Description

TECHNICAL FIELD

This disclosure generally relates to eliciting feedback from users, and particularly, to eliciting information from users for use in conjunction with a social-networking system.

BACKGROUND

A social-networking system, which may include a social-networking website, may enable its users (such as persons or organizations) to interact with it and with each other through it. The social-networking system may, with input from a user, create and store in the social-networking system a user profile associated with the user. The user profile may include demographic information, communication-channel information, and information on personal interests of the user. The social-networking system may also, with input from a user, create and store a record of relationships of the user with other users of the social-networking system, as well as provide services (e.g., wall posts, photo-sharing, event organization, messaging, games, or advertisements) to facilitate social interaction between or among users.

SUMMARY OF PARTICULAR EMBODIMENTS

Particular embodiments detect events associated with information about activities that a user has engaged in. The activities may be associated with a location or location-agnostic. Based on the received information, the social-networking system sends the user a request for follow-up information after an appropriate time delay. The time delay may vary based on the user activity and the context of the event that triggered the request. After the follow-up information is received, such information is stored in the social-networking system and may be used to determine recommendations, sponsored stories, advertisements, etc. to send to friends of the user. In particular embodiments, the information may be used for ranking or filtering recommendations.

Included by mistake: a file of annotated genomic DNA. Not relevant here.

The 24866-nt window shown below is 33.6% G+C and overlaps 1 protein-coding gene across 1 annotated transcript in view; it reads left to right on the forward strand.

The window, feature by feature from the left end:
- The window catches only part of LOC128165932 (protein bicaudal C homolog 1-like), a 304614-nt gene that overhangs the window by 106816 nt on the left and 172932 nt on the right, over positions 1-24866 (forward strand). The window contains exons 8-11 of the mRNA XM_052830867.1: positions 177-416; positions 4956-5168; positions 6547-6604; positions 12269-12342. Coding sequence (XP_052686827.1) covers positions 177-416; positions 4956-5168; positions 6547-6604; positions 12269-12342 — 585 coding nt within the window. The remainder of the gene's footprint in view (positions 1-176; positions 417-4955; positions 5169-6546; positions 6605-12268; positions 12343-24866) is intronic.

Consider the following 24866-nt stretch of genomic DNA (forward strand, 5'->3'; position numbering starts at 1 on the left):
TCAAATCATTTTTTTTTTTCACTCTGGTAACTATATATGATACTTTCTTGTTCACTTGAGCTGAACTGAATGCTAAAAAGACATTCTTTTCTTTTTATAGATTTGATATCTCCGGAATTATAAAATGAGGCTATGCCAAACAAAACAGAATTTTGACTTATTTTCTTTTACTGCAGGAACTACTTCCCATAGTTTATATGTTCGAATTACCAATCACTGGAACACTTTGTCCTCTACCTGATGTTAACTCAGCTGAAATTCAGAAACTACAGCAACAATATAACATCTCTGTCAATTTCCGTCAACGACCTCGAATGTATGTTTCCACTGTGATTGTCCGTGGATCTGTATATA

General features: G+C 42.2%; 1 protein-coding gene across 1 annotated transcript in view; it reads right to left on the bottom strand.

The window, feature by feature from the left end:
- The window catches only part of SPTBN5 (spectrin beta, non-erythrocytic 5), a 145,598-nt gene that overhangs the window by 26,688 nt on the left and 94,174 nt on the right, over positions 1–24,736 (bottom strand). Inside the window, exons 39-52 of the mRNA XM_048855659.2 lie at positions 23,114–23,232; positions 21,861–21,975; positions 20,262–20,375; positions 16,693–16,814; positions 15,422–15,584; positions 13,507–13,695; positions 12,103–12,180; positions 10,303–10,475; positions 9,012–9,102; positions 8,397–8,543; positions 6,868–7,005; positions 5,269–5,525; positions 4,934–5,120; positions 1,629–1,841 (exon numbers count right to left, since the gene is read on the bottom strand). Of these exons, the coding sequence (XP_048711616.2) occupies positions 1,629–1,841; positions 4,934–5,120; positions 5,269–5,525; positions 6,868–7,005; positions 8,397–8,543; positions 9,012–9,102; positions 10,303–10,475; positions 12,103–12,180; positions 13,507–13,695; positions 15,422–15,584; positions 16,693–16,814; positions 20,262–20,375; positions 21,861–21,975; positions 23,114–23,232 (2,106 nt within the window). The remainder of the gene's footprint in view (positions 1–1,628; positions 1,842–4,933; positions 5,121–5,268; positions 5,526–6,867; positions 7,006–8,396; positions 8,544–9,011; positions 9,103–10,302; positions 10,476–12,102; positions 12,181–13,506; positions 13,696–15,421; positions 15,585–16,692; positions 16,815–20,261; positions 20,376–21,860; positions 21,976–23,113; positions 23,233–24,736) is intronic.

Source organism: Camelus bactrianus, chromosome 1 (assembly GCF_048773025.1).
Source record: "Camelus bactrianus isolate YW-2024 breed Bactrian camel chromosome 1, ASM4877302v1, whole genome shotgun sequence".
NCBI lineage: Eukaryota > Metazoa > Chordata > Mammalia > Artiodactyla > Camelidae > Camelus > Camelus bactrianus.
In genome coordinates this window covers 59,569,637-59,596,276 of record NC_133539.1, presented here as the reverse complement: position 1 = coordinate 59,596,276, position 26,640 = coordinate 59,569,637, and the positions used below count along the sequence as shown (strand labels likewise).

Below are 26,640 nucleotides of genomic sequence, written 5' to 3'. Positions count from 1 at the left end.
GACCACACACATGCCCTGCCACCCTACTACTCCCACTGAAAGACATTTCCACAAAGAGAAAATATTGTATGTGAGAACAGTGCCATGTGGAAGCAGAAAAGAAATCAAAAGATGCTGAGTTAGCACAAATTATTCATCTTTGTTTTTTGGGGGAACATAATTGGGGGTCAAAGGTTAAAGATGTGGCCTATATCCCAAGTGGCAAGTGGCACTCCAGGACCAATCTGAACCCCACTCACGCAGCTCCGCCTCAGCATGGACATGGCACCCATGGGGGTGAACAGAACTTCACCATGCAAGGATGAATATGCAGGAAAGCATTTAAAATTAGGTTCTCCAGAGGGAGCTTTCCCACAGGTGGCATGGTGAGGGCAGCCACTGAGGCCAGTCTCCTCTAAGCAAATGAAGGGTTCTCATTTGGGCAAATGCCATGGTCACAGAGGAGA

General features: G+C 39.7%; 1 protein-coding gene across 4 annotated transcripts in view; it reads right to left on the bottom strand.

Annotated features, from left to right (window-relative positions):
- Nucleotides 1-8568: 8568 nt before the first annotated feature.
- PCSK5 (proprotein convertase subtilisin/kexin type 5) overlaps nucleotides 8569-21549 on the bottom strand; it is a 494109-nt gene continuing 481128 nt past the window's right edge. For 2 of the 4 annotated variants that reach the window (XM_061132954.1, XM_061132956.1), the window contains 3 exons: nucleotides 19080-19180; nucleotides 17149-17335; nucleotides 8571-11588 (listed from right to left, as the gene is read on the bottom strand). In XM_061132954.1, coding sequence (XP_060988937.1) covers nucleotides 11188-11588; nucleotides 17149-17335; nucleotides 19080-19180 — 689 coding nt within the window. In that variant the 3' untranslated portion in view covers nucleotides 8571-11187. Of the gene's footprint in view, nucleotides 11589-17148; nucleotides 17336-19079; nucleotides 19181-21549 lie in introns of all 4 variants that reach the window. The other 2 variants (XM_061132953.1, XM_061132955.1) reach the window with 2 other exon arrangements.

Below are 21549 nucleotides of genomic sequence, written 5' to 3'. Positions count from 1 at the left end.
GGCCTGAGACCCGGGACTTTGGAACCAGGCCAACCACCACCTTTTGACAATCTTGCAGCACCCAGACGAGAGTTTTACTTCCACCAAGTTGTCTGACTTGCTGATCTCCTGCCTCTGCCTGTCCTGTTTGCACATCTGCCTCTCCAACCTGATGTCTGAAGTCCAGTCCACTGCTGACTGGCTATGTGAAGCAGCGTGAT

BRIEF DESCRIPTION OF THE DRAWINGS

FIG. 1 illustrates an example network environment associated with a social-networking system.

FIGS. 2A-F illustrate example wireframes of a flow for processing events, requesting additional information, and providing content and/or functionality based on the additional information.

FIG. 3 illustrates an example method for processing events, requesting additional information, and providing content and/or functionality based on the additional information.

FIG. 4 illustrates an example social graph.

FIG. 5 illustrates an example computer system.

DESCRIPTION OF EXAMPLE EMBODIMENTS